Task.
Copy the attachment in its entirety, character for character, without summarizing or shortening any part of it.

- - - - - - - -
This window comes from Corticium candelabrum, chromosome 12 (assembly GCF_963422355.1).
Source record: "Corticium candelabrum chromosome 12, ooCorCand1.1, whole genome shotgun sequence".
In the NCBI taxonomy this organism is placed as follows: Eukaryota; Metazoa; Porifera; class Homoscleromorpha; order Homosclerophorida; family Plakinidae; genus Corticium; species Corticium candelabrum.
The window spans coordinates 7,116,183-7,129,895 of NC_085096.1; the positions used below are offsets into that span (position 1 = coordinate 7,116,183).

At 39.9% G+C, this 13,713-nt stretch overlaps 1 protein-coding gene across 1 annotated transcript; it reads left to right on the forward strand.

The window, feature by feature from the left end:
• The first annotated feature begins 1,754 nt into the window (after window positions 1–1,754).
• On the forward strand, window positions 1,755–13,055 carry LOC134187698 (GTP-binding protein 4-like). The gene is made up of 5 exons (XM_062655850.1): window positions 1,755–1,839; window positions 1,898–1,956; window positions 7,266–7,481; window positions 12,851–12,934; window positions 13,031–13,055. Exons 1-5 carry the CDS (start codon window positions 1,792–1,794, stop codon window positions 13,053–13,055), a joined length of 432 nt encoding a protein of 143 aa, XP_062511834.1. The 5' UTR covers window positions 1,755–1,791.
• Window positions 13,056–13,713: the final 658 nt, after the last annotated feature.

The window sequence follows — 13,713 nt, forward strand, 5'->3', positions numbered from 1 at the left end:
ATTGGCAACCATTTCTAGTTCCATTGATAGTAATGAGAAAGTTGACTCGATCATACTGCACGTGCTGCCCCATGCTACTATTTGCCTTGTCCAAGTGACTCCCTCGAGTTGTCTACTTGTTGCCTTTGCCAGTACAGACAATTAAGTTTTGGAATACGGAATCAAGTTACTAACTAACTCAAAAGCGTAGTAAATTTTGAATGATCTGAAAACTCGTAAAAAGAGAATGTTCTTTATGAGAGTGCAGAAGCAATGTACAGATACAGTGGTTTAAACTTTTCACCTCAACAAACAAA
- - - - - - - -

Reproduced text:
This window comes from Corticium candelabrum, chromosome 12 (assembly GCF_963422355.1).
Source record: "Corticium candelabrum chromosome 12, ooCorCand1.1, whole genome shotgun sequence".
In the NCBI taxonomy this organism is placed as follows: Eukaryota; Metazoa; Porifera; class Homoscleromorpha; order Homosclerophorida; family Plakinidae; genus Corticium; species Corticium candelabrum.
The window spans coordinates 7,116,183-7,129,895 of NC_085096.1; the positions used below are offsets into that span (position 1 = coordinate 7,116,183).

At 39.9% G+C, this 13,713-nt stretch overlaps 1 protein-coding gene across 1 annotated transcript; it reads left to right on the forward strand.

The window, feature by feature from the left end:
• The first annotated feature begins 1,754 nt into the window (after window positions 1–1,754).
• On the forward strand, window positions 1,755–13,055 carry LOC134187698 (GTP-binding protein 4-like). The gene is made up of 5 exons (XM_062655850.1): window positions 1,755–1,839; window positions 1,898–1,956; window positions 7,266–7,481; window positions 12,851–12,934; window positions 13,031–13,055. Exons 1-5 carry the CDS (start codon window positions 1,792–1,794, stop codon window positions 13,053–13,055), a joined length of 432 nt encoding a protein of 143 aa, XP_062511834.1. The 5' UTR covers window positions 1,755–1,791.
• Window positions 13,056–13,713: the final 658 nt, after the last annotated feature.

The window sequence follows — 13,713 nt, forward strand, 5'->3', positions numbered from 1 at the left end:
ATTGGCAACCATTTCTAGTTCCATTGATAGTAATGAGAAAGTTGACTCGATCATACTGCACGTGCTGCCCCATGCTACTATTTGCCTTGTCCAAGTGACTCCCTCGAGTTGTCTACTTGTTGCCTTTGCCAGTACAGACAATTAAGTTTTGGAATACGGAATCAAGTTACTAACTAACTCAAAAGCGTAGTAAATTTTGAATGATCTGAAAACTCGTAAAAAGAGAATGTTCTTTATGAGAGTGCAGAAGCAATGTACAGATACAGTGGTTTAAACTTTTCACCTCAACAAACAAA